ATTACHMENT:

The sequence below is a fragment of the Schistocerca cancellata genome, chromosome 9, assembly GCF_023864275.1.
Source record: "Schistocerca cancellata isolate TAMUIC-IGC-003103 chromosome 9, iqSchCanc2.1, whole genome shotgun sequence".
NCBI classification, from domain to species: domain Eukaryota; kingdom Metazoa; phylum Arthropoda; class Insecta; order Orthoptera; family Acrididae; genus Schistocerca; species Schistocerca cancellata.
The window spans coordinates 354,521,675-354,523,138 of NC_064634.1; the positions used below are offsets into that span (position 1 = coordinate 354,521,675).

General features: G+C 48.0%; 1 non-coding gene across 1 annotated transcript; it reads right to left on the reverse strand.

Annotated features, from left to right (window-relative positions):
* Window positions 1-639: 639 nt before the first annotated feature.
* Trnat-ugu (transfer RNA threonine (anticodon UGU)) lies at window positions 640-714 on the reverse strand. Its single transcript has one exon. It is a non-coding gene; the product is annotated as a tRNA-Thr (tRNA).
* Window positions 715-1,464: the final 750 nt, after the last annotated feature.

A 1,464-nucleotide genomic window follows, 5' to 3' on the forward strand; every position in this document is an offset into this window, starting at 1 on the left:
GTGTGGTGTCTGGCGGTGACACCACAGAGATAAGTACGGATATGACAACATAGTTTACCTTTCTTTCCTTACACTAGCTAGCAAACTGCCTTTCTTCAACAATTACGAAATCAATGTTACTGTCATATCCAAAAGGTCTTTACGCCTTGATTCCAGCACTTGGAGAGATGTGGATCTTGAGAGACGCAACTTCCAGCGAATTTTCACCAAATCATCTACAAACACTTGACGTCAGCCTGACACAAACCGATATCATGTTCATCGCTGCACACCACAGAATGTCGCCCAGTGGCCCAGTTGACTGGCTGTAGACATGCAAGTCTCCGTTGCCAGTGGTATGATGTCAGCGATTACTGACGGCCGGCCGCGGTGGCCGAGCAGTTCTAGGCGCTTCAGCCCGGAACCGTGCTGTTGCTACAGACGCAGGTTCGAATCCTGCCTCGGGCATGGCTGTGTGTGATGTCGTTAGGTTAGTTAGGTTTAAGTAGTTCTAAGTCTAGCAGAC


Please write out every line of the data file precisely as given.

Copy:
The sequence below is a fragment of the Schistocerca cancellata genome, chromosome 9, assembly GCF_023864275.1.
Source record: "Schistocerca cancellata isolate TAMUIC-IGC-003103 chromosome 9, iqSchCanc2.1, whole genome shotgun sequence".
NCBI classification, from domain to species: domain Eukaryota; kingdom Metazoa; phylum Arthropoda; class Insecta; order Orthoptera; family Acrididae; genus Schistocerca; species Schistocerca cancellata.
The window spans coordinates 354,521,675-354,523,138 of NC_064634.1; the positions used below are offsets into that span (position 1 = coordinate 354,521,675).

General features: G+C 48.0%; 1 non-coding gene across 1 annotated transcript; it reads right to left on the reverse strand.

Annotated features, from left to right (window-relative positions):
* Window positions 1-639: 639 nt before the first annotated feature.
* Trnat-ugu (transfer RNA threonine (anticodon UGU)) lies at window positions 640-714 on the reverse strand. Its single transcript has one exon. It is a non-coding gene; the product is annotated as a tRNA-Thr (tRNA).
* Window positions 715-1,464: the final 750 nt, after the last annotated feature.

A 1,464-nucleotide genomic window follows, 5' to 3' on the forward strand; every position in this document is an offset into this window, starting at 1 on the left:
GTGTGGTGTCTGGCGGTGACACCACAGAGATAAGTACGGATATGACAACATAGTTTACCTTTCTTTCCTTACACTAGCTAGCAAACTGCCTTTCTTCAACAATTACGAAATCAATGTTACTGTCATATCCAAAAGGTCTTTACGCCTTGATTCCAGCACTTGGAGAGATGTGGATCTTGAGAGACGCAACTTCCAGCGAATTTTCACCAAATCATCTACAAACACTTGACGTCAGCCTGACACAAACCGATATCATGTTCATCGCTGCACACCACAGAATGTCGCCCAGTGGCCCAGTTGACTGGCTGTAGACATGCAAGTCTCCGTTGCCAGTGGTATGATGTCAGCGATTACTGACGGCCGGCCGCGGTGGCCGAGCAGTTCTAGGCGCTTCAGCCCGGAACCGTGCTGTTGCTACAGACGCAGGTTCGAATCCTGCCTCGGGCATGGCTGTGTGTGATGTCGTTAGGTTAGTTAGGTTTAAGTAGTTCTAAGTCTAGCAGAC